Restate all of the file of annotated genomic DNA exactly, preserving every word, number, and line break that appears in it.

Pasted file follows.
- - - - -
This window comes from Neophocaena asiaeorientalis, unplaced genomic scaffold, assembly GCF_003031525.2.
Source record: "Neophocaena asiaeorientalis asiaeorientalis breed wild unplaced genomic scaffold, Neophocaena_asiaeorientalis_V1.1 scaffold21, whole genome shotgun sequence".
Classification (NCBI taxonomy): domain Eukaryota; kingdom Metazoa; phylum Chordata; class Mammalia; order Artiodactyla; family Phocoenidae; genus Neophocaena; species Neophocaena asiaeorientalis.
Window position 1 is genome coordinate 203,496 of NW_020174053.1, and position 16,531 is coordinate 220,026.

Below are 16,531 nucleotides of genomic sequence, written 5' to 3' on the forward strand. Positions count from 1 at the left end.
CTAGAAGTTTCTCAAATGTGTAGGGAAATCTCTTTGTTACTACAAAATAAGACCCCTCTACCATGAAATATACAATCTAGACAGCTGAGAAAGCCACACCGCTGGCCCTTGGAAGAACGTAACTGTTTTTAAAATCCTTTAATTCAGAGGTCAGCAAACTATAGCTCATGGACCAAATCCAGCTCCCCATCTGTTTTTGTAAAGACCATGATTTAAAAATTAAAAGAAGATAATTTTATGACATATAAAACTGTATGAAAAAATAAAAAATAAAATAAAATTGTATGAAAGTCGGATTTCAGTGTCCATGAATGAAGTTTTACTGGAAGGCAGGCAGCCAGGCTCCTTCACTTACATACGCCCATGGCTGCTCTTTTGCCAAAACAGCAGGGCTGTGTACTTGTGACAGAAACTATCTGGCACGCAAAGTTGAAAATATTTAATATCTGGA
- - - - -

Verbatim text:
This window comes from Neophocaena asiaeorientalis, unplaced genomic scaffold, assembly GCF_003031525.2.
Source record: "Neophocaena asiaeorientalis asiaeorientalis breed wild unplaced genomic scaffold, Neophocaena_asiaeorientalis_V1.1 scaffold21, whole genome shotgun sequence".
Classification (NCBI taxonomy): domain Eukaryota; kingdom Metazoa; phylum Chordata; class Mammalia; order Artiodactyla; family Phocoenidae; genus Neophocaena; species Neophocaena asiaeorientalis.
Window position 1 is genome coordinate 203,496 of NW_020174053.1, and position 16,531 is coordinate 220,026.

Below are 16,531 nucleotides of genomic sequence, written 5' to 3' on the forward strand. Positions count from 1 at the left end.
CTAGAAGTTTCTCAAATGTGTAGGGAAATCTCTTTGTTACTACAAAATAAGACCCCTCTACCATGAAATATACAATCTAGACAGCTGAGAAAGCCACACCGCTGGCCCTTGGAAGAACGTAACTGTTTTTAAAATCCTTTAATTCAGAGGTCAGCAAACTATAGCTCATGGACCAAATCCAGCTCCCCATCTGTTTTTGTAAAGACCATGATTTAAAAATTAAAAGAAGATAATTTTATGACATATAAAACTGTATGAAAAAATAAAAAATAAAATAAAATTGTATGAAAGTCGGATTTCAGTGTCCATGAATGAAGTTTTACTGGAAGGCAGGCAGCCAGGCTCCTTCACTTACATACGCCCATGGCTGCTCTTTTGCCAAAACAGCAGGGCTGTGTACTTGTGACAGAAACTATCTGGCACGCAAAGTTGAAAATATTTAATATCTGGA